Policy & Regulation
Brukinsa Approved in Canada for the Treatment of Patients with Mantle Cell Lymphoma
27 July 2021 - - Brukinsa (zanubrutinib) has been approved by Health Canada for the treatment of mantle cell lymphoma in adult patients who have received at least one prior therapy, Chinese biotechnology company BeiGene, Ltd. (NASDAQ: BGNE) (HKEX: 06160) said.

This is the second approval for Brukinsa in Canada, following its initial approval in March 2021 for adult patients with Waldenström's macroglobulinemia.

The Health Canada approval for Brukinsa in MCL is based on efficacy results from two single-arm clinical trials.

Across both trials, as assessed by independent review committee per 2014 Lugano Classification Brukinsa achieved an overall response rate of 84%, defined as the combined rate of complete responses and partial responses.

In the multicenter Phase 2 trial of zanubrutinib in patients with relapsed or refractory MCL BGB-3111-206 (NCT03206970), with a median follow-up time of 18.5 months, the ORR was 84% (95% CI: 74, 91), including 69% CRs (FDG-PET scan required) and 15% PRs; the median duration of response was 19.5 months (95% CI: 16.6, NE).

In the global Phase 1/2 trial BGB-3111-AU-003 (NCT02343120), with a media follow-up time of 18.8 months, the ORR was 84% (95% CI: 67, 95), including 25% CRs (FDG-PET scan not required) and 59% PRs; the median DoR was 18.5 months (95% CI: 12.6, NE).

Of the 118 patients with MCL who received at least one prior therapy and received BRUKINSA treatment, 13.6% of patients discontinued treatment due to adverse events in the trials, with the most frequent being pneumonia.

Adverse events leading to dose reduction occurred in 3.4% of patients, including hepatitis B, neutropenia, allergic dermatitis, and peripheral sensory neuropathy (in one patient each).

The overall safety profile of Brukinsa is based on pooled data from 779 patients with B-cell malignancies treated with Brukinsa in clinical trials.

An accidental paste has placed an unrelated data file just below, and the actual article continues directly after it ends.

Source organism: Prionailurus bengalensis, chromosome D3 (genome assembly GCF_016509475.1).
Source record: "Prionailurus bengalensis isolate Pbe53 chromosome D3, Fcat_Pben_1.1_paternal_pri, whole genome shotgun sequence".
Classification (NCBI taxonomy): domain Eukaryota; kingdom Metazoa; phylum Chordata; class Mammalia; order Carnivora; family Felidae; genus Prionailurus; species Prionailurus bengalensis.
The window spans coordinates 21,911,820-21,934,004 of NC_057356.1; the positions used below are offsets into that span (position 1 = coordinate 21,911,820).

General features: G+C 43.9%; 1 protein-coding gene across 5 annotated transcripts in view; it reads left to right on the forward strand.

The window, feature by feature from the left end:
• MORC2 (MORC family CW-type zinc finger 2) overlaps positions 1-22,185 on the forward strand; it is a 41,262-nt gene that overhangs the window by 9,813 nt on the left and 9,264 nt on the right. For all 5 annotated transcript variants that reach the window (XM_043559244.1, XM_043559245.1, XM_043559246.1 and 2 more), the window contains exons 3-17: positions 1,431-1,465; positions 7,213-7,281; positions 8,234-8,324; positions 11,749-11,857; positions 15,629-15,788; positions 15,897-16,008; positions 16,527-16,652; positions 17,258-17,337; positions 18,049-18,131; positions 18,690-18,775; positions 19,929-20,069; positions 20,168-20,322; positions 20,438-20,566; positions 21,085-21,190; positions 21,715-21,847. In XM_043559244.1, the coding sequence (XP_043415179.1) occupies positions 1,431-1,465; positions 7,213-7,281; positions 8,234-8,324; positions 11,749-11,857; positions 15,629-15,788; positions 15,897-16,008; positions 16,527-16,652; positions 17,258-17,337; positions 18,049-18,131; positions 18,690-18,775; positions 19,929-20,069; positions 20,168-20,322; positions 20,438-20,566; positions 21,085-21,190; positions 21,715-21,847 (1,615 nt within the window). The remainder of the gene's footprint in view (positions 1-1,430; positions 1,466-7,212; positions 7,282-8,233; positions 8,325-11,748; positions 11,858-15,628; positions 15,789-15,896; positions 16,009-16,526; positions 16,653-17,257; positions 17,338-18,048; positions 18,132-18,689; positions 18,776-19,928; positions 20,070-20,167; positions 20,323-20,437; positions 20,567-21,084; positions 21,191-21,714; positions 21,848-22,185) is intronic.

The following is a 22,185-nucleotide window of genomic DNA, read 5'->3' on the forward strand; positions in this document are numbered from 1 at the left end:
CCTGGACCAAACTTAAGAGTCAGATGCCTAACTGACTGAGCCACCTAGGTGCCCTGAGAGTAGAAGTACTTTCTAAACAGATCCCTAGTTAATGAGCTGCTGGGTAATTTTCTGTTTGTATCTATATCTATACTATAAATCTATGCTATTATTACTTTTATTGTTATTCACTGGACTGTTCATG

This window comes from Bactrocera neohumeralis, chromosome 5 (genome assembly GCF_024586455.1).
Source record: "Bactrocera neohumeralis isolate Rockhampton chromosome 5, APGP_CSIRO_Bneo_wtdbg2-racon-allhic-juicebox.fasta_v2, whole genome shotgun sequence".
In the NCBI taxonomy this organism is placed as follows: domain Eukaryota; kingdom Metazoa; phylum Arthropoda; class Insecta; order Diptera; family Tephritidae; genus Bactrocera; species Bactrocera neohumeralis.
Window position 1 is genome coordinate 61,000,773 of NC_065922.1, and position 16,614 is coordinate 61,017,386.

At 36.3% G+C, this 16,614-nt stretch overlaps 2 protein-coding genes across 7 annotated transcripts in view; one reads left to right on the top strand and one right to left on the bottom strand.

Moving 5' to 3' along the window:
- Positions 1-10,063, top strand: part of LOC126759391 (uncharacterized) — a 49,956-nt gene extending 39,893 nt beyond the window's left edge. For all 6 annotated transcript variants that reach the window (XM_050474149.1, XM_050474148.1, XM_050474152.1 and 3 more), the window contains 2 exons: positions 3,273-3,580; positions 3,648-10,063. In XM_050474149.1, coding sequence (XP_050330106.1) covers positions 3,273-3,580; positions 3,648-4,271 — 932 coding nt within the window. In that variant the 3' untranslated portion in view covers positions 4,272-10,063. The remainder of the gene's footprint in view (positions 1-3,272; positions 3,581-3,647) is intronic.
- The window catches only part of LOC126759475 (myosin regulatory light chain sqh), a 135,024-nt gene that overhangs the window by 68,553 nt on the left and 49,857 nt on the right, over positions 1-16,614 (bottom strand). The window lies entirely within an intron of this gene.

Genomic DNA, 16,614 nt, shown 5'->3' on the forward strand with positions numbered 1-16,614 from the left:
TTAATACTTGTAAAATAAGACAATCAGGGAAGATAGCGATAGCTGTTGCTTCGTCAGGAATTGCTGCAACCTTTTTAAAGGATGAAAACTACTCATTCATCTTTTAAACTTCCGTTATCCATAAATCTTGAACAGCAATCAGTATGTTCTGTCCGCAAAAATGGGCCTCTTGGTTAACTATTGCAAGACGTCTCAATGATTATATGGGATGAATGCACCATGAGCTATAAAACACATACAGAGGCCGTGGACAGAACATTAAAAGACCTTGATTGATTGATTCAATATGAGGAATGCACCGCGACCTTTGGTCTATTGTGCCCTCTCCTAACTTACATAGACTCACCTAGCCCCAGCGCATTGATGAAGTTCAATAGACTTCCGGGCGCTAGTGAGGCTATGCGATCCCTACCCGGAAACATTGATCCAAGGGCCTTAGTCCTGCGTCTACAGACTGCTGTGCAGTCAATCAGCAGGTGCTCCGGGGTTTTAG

The most common adverse reactions with Brukinsa were neutropenia, thrombocytopenia, upper respiratory tract infection, anemia, rash, musculoskeletal pain, diarrhea, cough, contusion, pneumonia (grouped terms), urinary tract infection, hemorrhage (grouped terms), and hematuria.

Overall, 18% of patients experienced serious adverse reactions. The most frequent serious adverse reactions were pneumonia (10.0%) and hemorrhage.

The recommended dose of Brukinsa is either 160 mg twice daily or 320 mg once daily, taken orally with or without food. The dose may be adjusted for adverse reactions and reduced for patients with severe hepatic impairment and certain drug interactions.

Brukinsa is available in Canada for the treatment of MCL and Waldenström's macroglobulinemia through the myBeiGene patient support program, established to support patients, caregivers, and health care providers.

Mantle cell lymphoma is a B-cell non-Hodgkin lymphoma. It develops in the outer edge of a lymph node called the mantle zone.

Mantle cell lymphoma occurs more often in men than in women. It is usually diagnosed in people in their early 60s.

Approximately one out of 200,000 individuals per year are diagnosed with MCL. MCL usually has a poor prognosis, with a median survival of three to four years, and is often diagnosed at a later stage of disease.

Brukinsa is a small molecule inhibitor of Bruton's tyrosine kinase discovered by BeiGene scientists that is currently being evaluated globally in a broad clinical program as a monotherapy and in combination with other therapies to treat various B-cell malignancies.

Because new BTK is continuously synthesized, BRUKINSA was specifically designed to deliver complete and sustained inhibition of the BTK protein by optimizing bioavailability, half-life, and selectivity.

With differentiated pharmacokinetics compared to other approved BTK inhibitors, BRUKINSA has been demonstrated to inhibit the proliferation of malignant B cells within a number of disease relevant tissues.

The myBeiGene patient support program is designed to support patients, caregivers, and healthcare providers with access to Brukinsa.

It goes beyond financial assistance support to provide patients and caregivers with education about their disease and treatment with Brukinsa, as well provide practical and emotional support by connecting them to third-party resources that can address their individual needs.